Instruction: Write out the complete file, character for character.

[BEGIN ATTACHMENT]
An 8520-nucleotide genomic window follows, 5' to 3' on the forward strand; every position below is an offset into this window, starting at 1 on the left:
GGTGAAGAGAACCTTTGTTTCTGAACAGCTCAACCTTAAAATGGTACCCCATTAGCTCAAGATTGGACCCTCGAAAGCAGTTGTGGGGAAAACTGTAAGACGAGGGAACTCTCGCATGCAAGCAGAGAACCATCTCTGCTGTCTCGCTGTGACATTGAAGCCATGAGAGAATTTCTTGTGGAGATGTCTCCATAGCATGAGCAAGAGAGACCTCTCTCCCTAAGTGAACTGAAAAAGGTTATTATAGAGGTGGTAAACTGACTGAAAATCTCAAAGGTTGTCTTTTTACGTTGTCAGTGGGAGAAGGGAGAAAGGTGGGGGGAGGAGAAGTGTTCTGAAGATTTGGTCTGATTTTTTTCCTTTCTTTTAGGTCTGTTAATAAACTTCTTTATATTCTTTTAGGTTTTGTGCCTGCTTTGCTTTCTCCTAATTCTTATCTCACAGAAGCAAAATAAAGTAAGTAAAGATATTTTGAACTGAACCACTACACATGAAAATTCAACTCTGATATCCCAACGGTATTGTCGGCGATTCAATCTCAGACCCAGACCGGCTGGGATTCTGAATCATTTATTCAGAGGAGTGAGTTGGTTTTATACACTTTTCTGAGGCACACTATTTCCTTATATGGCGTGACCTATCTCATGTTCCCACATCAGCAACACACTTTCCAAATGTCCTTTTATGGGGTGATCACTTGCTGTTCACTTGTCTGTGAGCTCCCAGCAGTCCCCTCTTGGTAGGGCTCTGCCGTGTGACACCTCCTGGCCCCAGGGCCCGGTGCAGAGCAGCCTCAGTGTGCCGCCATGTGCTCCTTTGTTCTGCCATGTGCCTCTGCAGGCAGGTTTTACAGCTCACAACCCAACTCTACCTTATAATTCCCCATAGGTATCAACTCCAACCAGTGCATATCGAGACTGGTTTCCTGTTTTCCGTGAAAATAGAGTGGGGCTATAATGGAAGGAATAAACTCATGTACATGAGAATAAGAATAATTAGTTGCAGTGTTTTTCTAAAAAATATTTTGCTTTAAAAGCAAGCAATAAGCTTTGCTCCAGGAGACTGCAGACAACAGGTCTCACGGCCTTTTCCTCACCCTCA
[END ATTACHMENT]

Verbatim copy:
An 8520-nucleotide genomic window follows, 5' to 3' on the forward strand; every position below is an offset into this window, starting at 1 on the left:
GGTGAAGAGAACCTTTGTTTCTGAACAGCTCAACCTTAAAATGGTACCCCATTAGCTCAAGATTGGACCCTCGAAAGCAGTTGTGGGGAAAACTGTAAGACGAGGGAACTCTCGCATGCAAGCAGAGAACCATCTCTGCTGTCTCGCTGTGACATTGAAGCCATGAGAGAATTTCTTGTGGAGATGTCTCCATAGCATGAGCAAGAGAGACCTCTCTCCCTAAGTGAACTGAAAAAGGTTATTATAGAGGTGGTAAACTGACTGAAAATCTCAAAGGTTGTCTTTTTACGTTGTCAGTGGGAGAAGGGAGAAAGGTGGGGGGAGGAGAAGTGTTCTGAAGATTTGGTCTGATTTTTTTCCTTTCTTTTAGGTCTGTTAATAAACTTCTTTATATTCTTTTAGGTTTTGTGCCTGCTTTGCTTTCTCCTAATTCTTATCTCACAGAAGCAAAATAAAGTAAGTAAAGATATTTTGAACTGAACCACTACACATGAAAATTCAACTCTGATATCCCAACGGTATTGTCGGCGATTCAATCTCAGACCCAGACCGGCTGGGATTCTGAATCATTTATTCAGAGGAGTGAGTTGGTTTTATACACTTTTCTGAGGCACACTATTTCCTTATATGGCGTGACCTATCTCATGTTCCCACATCAGCAACACACTTTCCAAATGTCCTTTTATGGGGTGATCACTTGCTGTTCACTTGTCTGTGAGCTCCCAGCAGTCCCCTCTTGGTAGGGCTCTGCCGTGTGACACCTCCTGGCCCCAGGGCCCGGTGCAGAGCAGCCTCAGTGTGCCGCCATGTGCTCCTTTGTTCTGCCATGTGCCTCTGCAGGCAGGTTTTACAGCTCACAACCCAACTCTACCTTATAATTCCCCATAGGTATCAACTCCAACCAGTGCATATCGAGACTGGTTTCCTGTTTTCCGTGAAAATAGAGTGGGGCTATAATGGAAGGAATAAACTCATGTACATGAGAATAAGAATAATTAGTTGCAGTGTTTTTCTAAAAAATATTTTGCTTTAAAAGCAAGCAATAAGCTTTGCTCCAGGAGACTGCAGACAACAGGTCTCACGGCCTTTTCCTCACCCTCA